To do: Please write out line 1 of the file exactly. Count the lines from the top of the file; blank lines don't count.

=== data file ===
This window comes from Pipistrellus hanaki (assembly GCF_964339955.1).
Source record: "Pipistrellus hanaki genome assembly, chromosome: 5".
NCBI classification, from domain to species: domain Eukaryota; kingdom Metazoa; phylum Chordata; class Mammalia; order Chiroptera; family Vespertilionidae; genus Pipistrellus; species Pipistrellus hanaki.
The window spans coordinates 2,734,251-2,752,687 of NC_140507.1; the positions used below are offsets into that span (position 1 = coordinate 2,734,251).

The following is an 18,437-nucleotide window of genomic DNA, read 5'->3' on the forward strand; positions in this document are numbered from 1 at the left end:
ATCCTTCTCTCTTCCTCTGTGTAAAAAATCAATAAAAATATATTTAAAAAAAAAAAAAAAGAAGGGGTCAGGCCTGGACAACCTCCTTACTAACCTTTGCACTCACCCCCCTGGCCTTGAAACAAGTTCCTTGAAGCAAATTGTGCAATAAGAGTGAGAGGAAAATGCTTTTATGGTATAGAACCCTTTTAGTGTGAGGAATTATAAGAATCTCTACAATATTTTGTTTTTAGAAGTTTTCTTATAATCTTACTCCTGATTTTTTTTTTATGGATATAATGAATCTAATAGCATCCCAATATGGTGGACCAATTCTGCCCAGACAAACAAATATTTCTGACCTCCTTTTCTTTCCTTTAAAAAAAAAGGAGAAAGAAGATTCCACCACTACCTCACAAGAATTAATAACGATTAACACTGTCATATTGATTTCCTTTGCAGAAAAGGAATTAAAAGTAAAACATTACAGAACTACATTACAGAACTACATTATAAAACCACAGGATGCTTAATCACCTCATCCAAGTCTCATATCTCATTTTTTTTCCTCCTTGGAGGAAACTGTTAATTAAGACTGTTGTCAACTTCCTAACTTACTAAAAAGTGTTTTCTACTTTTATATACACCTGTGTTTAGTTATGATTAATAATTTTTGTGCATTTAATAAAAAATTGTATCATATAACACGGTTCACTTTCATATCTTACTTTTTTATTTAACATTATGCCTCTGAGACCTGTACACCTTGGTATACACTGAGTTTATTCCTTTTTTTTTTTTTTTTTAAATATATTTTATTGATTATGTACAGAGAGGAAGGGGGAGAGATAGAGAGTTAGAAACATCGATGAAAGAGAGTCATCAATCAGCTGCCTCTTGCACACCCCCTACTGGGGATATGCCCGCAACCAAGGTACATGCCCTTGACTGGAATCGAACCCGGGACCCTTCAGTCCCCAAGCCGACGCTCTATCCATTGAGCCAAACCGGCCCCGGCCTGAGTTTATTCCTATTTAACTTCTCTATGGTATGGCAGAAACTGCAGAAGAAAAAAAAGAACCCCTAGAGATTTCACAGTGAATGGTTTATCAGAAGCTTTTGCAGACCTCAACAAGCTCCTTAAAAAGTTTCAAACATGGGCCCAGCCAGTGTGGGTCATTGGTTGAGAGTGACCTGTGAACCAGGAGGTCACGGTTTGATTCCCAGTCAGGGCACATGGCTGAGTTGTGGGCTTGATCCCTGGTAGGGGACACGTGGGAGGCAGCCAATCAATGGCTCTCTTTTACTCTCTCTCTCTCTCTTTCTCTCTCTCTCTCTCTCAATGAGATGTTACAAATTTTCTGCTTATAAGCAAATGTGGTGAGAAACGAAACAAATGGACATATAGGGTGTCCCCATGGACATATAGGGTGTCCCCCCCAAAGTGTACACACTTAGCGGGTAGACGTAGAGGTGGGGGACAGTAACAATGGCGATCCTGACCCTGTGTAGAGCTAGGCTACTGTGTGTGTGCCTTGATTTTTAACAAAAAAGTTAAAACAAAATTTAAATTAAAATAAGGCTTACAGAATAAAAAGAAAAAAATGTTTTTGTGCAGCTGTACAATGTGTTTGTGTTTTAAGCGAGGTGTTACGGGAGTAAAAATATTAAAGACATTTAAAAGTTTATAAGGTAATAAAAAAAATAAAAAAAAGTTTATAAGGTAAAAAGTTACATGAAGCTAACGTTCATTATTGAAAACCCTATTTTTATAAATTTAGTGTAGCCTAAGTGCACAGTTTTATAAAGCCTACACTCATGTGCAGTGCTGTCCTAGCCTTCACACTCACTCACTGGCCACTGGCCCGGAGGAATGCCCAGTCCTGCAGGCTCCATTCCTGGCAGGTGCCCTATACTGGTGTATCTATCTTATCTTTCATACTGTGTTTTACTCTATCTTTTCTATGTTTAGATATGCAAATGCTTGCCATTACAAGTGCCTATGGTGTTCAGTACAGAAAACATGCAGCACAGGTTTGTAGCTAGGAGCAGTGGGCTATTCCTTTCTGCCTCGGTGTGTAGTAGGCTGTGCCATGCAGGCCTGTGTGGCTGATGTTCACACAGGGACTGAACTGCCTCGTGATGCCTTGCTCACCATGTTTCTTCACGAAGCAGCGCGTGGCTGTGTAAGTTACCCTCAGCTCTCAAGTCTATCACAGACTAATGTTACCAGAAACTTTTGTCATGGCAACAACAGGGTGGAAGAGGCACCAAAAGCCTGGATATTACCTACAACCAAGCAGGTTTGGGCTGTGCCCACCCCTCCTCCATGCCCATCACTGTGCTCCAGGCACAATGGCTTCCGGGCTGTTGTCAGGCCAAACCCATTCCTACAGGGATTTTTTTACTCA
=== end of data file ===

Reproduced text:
This window comes from Pipistrellus hanaki (assembly GCF_964339955.1).